As far as I can ascertain this is the first history of St. Eustatius written by a native of that island. It might even be the first attempt of putting the history of that island in writing. Prof. Dr.L. Knappert’s history of the 18th century was only published in 1932, and that of J.H.J. Hamelberg in 1901. Other historians mentioned either a short visit to Statia or mentioned it in passing. Mr. Arthur Valk, of whom I have written before, wrote this historical sketch in the year 1889 and with limited research tools available to him, he was able to give a fairly good picture as to how his island had developed since the Europeans settled the Caribbean and displaced the original Arawak and Kalinago peoples by disease and warfare. He was a teacher by profession and considered the intellectual of Statia in his day. He had a sizeable library for those times, and visiting dignitaries to the island would always pay a courtesy visit to his home in order to get acquainted with Statia’s glorious history. He was a natural child of the owner of Schotzenhoek plantation, Mr. Daniel James Hassell Every of Saba/Statia Descent. His mother was a Hodge and he chose to use the name Valk one of the surnames from the ancestry of his mother. He also did translations of the Dutch anthem and other patriotic songs. His former home belongs to Senator Kenneth van Putten and is located on the Kerkstraat.

Arthur Valk and his mother Margaret Ann Hodge

Arthur Valk and his mother Margaret Ann Hodge

The original was typed from a Xerox copy of a handwritten Manuscript supplied by the Royal Institute for Language – Country- and Ethnology, Leiden, The Netherlands.

Mr. Valk had to do research based on oral history and books available to him at the time. Nowadays researchers have so many more tools to do historical research, including the Internet, so even though everything may not be to the satisfaction of modern day historians Mr. Valk, deserves much credit for his research at the time.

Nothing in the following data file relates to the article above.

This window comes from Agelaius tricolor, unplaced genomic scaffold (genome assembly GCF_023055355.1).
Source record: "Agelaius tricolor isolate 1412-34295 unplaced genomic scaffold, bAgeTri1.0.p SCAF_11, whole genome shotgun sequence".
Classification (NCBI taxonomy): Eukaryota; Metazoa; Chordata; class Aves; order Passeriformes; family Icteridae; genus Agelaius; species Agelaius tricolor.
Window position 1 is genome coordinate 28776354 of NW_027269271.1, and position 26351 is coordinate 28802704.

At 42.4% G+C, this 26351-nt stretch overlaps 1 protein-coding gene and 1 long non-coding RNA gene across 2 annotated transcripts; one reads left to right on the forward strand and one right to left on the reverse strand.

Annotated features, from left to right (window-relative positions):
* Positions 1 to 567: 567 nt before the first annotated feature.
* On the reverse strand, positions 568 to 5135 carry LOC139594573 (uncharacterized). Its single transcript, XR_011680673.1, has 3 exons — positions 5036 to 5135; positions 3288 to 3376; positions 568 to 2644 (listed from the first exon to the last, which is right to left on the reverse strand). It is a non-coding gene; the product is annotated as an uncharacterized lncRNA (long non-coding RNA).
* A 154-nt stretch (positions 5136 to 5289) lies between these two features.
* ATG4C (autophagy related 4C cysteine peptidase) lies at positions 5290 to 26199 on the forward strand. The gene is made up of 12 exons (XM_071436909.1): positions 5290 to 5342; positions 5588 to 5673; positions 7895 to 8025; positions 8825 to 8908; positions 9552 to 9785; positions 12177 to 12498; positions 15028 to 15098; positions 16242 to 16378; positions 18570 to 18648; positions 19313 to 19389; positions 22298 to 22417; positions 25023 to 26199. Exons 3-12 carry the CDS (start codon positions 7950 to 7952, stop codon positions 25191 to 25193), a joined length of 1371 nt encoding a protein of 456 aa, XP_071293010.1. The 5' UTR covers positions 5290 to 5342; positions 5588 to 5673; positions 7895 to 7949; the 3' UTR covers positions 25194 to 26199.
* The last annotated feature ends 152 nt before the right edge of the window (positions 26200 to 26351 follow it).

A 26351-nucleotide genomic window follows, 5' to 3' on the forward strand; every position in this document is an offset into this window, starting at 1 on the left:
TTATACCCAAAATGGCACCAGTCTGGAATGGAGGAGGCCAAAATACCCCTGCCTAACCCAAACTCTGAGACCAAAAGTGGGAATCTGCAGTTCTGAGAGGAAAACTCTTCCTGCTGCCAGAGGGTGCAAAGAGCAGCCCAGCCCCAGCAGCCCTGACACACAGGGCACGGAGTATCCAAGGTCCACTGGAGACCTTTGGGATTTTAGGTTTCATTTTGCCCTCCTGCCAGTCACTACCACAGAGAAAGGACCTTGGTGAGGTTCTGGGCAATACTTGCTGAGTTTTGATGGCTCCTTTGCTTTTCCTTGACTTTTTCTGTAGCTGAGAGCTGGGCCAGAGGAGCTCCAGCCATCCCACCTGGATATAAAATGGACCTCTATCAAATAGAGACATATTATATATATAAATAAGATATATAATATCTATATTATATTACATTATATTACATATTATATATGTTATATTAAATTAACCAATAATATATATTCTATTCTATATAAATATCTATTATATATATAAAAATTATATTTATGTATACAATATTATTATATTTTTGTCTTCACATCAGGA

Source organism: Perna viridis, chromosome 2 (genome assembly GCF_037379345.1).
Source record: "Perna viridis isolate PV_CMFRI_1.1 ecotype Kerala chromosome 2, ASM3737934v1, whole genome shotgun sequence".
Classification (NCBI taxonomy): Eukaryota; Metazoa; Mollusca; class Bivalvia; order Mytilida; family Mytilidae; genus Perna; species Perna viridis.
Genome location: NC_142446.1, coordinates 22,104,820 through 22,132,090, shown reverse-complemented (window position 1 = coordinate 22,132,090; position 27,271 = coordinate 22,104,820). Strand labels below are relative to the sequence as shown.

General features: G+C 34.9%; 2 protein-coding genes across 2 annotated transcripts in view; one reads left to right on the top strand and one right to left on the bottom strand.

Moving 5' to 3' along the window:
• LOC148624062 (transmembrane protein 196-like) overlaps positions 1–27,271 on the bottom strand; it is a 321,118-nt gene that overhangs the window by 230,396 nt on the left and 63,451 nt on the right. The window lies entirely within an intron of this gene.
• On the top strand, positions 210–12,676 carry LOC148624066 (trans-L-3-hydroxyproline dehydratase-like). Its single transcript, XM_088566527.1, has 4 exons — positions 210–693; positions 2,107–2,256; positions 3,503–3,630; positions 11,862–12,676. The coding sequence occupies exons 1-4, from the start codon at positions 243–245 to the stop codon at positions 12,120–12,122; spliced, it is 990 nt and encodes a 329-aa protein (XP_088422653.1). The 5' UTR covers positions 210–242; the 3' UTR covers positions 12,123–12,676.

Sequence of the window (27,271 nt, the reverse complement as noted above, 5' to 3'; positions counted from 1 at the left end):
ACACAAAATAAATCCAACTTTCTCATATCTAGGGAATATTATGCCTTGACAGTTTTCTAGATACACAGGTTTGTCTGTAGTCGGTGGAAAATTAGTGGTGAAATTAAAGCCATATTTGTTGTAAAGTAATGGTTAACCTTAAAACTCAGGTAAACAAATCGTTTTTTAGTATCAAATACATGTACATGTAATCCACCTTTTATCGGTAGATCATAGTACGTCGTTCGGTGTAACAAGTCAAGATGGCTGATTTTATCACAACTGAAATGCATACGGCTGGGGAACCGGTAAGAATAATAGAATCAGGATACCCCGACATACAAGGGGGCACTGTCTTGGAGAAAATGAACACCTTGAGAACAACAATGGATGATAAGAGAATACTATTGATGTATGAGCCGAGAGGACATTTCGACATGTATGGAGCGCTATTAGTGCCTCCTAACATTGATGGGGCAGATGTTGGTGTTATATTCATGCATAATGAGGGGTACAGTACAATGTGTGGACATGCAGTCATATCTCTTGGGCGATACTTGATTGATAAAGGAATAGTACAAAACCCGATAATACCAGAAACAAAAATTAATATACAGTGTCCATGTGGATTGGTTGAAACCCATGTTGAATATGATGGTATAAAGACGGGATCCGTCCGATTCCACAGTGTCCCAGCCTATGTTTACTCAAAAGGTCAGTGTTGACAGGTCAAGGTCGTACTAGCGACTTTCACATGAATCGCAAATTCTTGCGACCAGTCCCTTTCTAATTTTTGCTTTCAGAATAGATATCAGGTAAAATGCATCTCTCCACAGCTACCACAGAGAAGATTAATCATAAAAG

…..” The Island of St. Eustatius was discovered by Christopher Columbus during his second voyage in 1493 and it is probable it was named by this celebrated navigator in honor of the day on which it was first visited.

It is not known whether any Indians were met with in this Island, no doubt on account of its small extent and the absence of springs or rivers, it was not permanently inhabited by them, although frequently resorted to as a place of temporary residence by those of the neighboring island of St. Kitts. It is said that on one of these excursions, about the middle of the sixteenth century a number of them were encountered by the Spaniards, then in possession of the Island and though defending themselves with great bravery were overpowered and destroyed. Under its Spanish masters, the island remained unknown and unnoticed for more than a hundred years, harboring at times a few adventurers, who however, discouraged by the droughts to which the island is subject, and eager to share in the prosperity of the newly acquired colonies in South America, soon abandoned it to its fate. The Dutch, who established their West India Company in 1621 and were the first to trade in the Caribbean Sea, next obtained possession, how or when their first settlement was made, we are not definitely informed. It is certain, however, that it was before 1645, as in that year, according to Du Tertre a dispute occurred between the English and Dutch inhabitants of the island of St. Croix, the Dutch returned to St. Eustatius, then already colonized by the nation.

Old chart of St. Eustatius

Old chart of St. Eustatius